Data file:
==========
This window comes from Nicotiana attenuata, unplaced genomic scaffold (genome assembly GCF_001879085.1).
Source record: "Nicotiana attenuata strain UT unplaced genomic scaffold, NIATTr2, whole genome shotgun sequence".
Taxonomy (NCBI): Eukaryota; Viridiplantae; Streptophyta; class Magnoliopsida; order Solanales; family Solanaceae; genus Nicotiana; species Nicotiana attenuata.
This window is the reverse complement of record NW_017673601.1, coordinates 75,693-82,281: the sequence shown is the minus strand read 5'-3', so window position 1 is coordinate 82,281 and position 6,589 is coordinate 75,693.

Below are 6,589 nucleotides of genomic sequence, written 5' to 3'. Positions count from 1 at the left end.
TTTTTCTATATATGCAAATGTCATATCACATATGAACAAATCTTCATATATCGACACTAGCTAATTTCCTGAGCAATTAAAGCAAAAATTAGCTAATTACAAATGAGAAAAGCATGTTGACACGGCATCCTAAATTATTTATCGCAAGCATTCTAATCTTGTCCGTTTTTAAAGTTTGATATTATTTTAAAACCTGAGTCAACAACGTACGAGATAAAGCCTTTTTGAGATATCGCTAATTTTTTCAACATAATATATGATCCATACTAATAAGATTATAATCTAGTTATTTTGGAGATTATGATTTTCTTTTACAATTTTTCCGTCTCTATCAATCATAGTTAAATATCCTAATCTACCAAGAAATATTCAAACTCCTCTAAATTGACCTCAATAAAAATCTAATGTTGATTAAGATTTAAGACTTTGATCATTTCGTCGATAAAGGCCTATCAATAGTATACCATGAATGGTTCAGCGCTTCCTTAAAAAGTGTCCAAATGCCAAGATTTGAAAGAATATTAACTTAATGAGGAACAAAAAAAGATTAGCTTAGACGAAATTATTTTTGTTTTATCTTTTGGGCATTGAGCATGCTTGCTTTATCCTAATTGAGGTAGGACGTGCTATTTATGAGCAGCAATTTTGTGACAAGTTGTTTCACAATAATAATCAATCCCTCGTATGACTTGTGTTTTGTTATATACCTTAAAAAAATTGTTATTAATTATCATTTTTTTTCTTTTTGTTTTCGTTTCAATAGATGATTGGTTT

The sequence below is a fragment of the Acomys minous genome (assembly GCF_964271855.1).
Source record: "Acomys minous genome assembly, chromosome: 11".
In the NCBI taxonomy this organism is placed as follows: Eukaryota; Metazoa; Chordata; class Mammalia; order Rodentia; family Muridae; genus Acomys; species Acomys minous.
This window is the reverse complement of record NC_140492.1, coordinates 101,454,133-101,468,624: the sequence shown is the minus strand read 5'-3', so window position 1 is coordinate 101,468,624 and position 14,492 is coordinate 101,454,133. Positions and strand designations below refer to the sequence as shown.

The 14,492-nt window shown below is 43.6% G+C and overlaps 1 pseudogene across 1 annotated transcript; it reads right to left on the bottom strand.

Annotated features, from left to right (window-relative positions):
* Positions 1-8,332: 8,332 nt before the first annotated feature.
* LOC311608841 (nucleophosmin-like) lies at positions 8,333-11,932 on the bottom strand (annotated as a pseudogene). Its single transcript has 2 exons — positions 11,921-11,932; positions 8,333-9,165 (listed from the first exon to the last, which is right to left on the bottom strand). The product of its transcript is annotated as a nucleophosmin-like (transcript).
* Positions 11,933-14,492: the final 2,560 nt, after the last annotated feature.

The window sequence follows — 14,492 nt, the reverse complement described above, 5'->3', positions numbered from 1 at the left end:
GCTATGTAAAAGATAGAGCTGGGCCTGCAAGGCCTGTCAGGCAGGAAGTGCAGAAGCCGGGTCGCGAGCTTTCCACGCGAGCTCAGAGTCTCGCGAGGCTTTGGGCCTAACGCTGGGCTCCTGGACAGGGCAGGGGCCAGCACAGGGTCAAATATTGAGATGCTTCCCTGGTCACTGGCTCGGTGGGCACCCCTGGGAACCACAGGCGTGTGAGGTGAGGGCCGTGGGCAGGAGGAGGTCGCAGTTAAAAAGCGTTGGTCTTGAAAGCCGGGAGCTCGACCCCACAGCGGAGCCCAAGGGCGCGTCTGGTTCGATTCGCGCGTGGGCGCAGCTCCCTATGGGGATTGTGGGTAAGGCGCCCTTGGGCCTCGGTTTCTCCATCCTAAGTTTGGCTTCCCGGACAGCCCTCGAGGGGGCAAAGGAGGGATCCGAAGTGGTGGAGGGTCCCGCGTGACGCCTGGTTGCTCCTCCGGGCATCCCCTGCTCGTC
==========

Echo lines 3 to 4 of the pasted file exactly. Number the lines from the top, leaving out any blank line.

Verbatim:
Taxonomy (NCBI): Eukaryota; Viridiplantae; Streptophyta; class Magnoliopsida; order Solanales; family Solanaceae; genus Nicotiana; species Nicotiana attenuata.
This window is the reverse complement of record NW_017673601.1, coordinates 75,693-82,281: the sequence shown is the minus strand read 5'-3', so window position 1 is coordinate 82,281 and position 6,589 is coordinate 75,693.